It’s very common to want to perform reporting with a rolling time period. For example, given a particular month chosen by the user, we’d like to display the 4 or 12 or however many previous months to it. We might be given a particular quarter and want to show the previous 4 quarters.
Achieving such dynamic reporting can be tricky in some tools or lead to a less than ideal user experience, but this type of layout can be achieved easily in Dodeca, without having to write any code (although we will use some Excel formulas).
The technique itself is pretty simple, as I will describe in a moment. But I also want to comment on the general technique, since it applies to so many different Dodeca reports. The way that we can easily build this report type has to do with the nature of using a spreadsheet as the basis of the report in the first place.
In Dodeca, we have extreme control over a very methodical report build sequence. The simplest Essbase retrieve we could lay out would be a normal Essbase retrieval grid (members from each dimension, laid out properly). We can then elaborate on this and tokenize various cells in the retrieval grid so that the user selection is placed in for certain cells (such as the time period), and then the grid is retrieved. If we want, we can dynamically build the contents of the grid (such as running an MDX script to retrieve dimension properties). More specific to this case, however, is that we can use use Excel formulas in the cells that participate in the retrieve.
As a simple example, consider a report where the user chooses a year such as FY16. If we want the report to always show the year the user chose, plus the previous year, then we could just write a formula for the column next it, such as
="FY" & RIGHT(A1, 2) + 1. At runtime, Dodeca drops the value from the selector in, and in the case of FY16, our formula will evaluate to FY17, then Dodeca performs the retrieve. Using an elaboration on this technique, we can easily calculate the rolling quarters to show on a report.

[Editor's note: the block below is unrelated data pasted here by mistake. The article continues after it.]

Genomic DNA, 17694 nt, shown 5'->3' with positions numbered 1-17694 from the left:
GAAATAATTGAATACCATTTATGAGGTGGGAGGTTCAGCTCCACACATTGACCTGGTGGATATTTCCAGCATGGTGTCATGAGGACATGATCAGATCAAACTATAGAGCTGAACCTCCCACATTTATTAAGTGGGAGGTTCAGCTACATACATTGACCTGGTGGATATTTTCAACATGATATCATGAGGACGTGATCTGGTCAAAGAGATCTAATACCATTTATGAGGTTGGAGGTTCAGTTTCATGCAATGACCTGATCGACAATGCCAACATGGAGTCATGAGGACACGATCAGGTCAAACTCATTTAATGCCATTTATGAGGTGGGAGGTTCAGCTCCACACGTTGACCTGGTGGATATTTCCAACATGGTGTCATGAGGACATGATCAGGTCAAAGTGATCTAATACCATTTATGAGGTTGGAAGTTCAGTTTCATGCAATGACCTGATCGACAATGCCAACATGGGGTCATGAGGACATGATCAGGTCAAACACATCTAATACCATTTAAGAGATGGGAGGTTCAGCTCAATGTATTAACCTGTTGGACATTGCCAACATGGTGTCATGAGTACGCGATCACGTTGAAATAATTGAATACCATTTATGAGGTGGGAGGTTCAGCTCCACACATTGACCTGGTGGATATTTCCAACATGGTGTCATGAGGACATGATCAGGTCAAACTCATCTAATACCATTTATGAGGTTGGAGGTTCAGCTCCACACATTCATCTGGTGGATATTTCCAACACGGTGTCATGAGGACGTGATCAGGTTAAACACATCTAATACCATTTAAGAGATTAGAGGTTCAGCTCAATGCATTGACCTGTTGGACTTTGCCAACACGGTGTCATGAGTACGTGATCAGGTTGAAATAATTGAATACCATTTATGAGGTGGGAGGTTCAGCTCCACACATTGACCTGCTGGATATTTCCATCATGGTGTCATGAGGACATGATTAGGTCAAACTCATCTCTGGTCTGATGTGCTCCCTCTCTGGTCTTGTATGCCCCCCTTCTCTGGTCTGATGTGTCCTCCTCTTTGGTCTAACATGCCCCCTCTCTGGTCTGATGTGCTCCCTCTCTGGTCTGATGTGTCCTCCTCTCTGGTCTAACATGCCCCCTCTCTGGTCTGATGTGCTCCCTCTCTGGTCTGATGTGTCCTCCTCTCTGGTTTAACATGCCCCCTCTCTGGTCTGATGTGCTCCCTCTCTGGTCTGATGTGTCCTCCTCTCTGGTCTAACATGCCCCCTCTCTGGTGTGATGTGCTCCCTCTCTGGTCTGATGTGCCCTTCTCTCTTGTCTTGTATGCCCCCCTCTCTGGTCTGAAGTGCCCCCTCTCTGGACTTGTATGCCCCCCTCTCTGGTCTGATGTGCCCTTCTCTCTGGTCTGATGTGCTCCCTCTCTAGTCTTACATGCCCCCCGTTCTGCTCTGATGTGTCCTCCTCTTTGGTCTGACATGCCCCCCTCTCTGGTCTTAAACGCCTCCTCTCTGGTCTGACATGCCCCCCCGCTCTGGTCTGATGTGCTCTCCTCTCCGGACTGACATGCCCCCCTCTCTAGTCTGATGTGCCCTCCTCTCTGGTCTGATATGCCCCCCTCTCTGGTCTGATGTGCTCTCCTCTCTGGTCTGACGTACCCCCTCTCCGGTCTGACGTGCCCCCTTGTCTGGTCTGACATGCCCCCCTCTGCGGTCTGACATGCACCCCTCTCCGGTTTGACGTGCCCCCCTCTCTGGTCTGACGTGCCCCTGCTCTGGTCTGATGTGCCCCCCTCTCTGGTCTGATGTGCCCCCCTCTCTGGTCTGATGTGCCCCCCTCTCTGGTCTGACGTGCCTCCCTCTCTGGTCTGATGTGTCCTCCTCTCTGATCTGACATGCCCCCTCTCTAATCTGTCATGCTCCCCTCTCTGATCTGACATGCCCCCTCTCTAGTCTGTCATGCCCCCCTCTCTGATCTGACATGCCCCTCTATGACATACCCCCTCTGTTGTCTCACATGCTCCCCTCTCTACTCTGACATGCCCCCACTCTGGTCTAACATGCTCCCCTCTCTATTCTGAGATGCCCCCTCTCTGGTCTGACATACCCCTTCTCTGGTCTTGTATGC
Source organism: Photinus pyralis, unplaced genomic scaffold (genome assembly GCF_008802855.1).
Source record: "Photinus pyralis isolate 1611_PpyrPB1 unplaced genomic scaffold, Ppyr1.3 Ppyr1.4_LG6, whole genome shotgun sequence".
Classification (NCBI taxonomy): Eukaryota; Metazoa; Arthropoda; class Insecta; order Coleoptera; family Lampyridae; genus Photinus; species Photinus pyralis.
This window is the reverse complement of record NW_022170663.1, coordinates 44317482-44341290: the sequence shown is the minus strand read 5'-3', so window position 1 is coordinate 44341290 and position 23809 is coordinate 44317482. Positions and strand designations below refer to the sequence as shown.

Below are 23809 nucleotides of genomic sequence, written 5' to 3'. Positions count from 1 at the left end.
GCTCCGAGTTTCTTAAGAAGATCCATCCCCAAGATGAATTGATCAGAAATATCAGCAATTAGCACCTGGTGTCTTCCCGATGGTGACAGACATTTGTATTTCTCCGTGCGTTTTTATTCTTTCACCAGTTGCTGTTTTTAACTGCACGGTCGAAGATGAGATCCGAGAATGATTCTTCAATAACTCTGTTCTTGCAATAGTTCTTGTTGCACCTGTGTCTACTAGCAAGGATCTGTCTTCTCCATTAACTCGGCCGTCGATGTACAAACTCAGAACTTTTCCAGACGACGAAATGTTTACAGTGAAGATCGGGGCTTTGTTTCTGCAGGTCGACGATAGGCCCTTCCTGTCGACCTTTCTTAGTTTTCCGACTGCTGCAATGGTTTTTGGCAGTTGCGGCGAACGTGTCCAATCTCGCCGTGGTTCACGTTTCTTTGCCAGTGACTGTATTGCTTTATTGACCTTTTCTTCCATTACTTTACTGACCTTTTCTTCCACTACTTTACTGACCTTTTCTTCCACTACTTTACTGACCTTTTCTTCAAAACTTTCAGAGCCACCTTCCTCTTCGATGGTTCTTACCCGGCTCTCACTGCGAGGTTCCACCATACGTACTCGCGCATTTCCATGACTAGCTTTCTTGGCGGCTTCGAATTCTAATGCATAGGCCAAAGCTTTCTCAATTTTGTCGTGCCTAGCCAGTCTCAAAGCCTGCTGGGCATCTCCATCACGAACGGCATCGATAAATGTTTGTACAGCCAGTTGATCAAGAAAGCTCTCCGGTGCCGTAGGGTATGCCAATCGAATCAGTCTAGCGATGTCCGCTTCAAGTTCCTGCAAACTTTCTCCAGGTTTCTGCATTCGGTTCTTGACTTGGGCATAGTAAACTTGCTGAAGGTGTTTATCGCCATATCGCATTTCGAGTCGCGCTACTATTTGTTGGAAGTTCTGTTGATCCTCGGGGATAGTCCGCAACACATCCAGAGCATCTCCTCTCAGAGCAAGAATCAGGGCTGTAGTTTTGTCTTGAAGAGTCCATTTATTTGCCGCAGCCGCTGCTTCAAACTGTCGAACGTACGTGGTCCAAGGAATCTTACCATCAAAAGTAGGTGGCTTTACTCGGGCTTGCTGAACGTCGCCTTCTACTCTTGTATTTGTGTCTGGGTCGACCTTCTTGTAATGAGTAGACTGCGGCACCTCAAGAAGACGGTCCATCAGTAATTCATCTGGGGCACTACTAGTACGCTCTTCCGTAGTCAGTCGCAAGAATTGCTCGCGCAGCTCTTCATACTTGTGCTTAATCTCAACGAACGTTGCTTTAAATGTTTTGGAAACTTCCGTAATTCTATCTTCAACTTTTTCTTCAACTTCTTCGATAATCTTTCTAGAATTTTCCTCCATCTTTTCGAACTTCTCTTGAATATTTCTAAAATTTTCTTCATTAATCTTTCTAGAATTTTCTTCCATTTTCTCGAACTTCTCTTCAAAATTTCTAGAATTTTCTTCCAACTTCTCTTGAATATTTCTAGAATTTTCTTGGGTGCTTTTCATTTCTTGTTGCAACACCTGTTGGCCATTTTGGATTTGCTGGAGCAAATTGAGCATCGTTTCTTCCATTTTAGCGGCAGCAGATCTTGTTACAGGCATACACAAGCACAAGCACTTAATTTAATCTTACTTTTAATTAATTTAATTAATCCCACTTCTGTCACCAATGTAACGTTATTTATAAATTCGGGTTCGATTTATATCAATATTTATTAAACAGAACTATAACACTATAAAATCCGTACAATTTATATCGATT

Check out this report template:
In this report, I will have two selectors that will fill in the green cells. The user will choose a quarter and a year. The four columns to the left of the green cells are calculated dynamically. The upper area in this sheet is my “work area” that will actually just be hidden when the report is built. For a real world report I would probably have condensed the formulas down a bit, but it won’t affect performance.
Let’s take a look at all of the formulas (again, keep in mind this is just pure Excel, nothing specific to Dodeca), to see what’s going on before walking through it:
- The numeric quarter is derived from the user selected quarter. Over in cell G6, This is as simple as a
=RIGHT(G11, 1). Q4 gets turned in to 4, Q1 turns in to 1, and so on.
- The quarter number is “mapped” to a month name using the
CHOOSEfunction in Excel, then converted to a date using
DATEVALUE. This is the formula in cell G4:
=DATEVALUE(CHOOSE(G6, "Jan", "Apr", "Jul", "Oct") & " 15, " & G7). The
CHOOSEfunction is really, really, useful and powerful in this context.
- We extract the numeric month in G5 using
- Calculate the year, either using the
=YEARfunction or building it with
="20" & RIGHT(G12, 2), depending on which column
- Up in row 3, notice that we have a “month adjust” value. For the columns to the left of the initial date column, we use
=EDATEto calculate the adjusted date based on the original date we calculated
- With the numeric month and year in hand, the formula for the cells in our actual Essbase retrieve grid are very simple now: for quarters, concatenate “Q” and the quarter number, and for years, concatenate “FY” and the two digit year.
Again, what happens with the grid is that the user makes a selection for the quarter and the year, we use Excel formulas to calculated previous quarter/year values (by way of converting to a date and using Excel date functions to do the “hard” work” for us), then build Essbase member names in the retrieve grid. That’s it. As I said, this general technique is applicable in many, many use cases, and not just for dates (although it’s particularly effective with dates).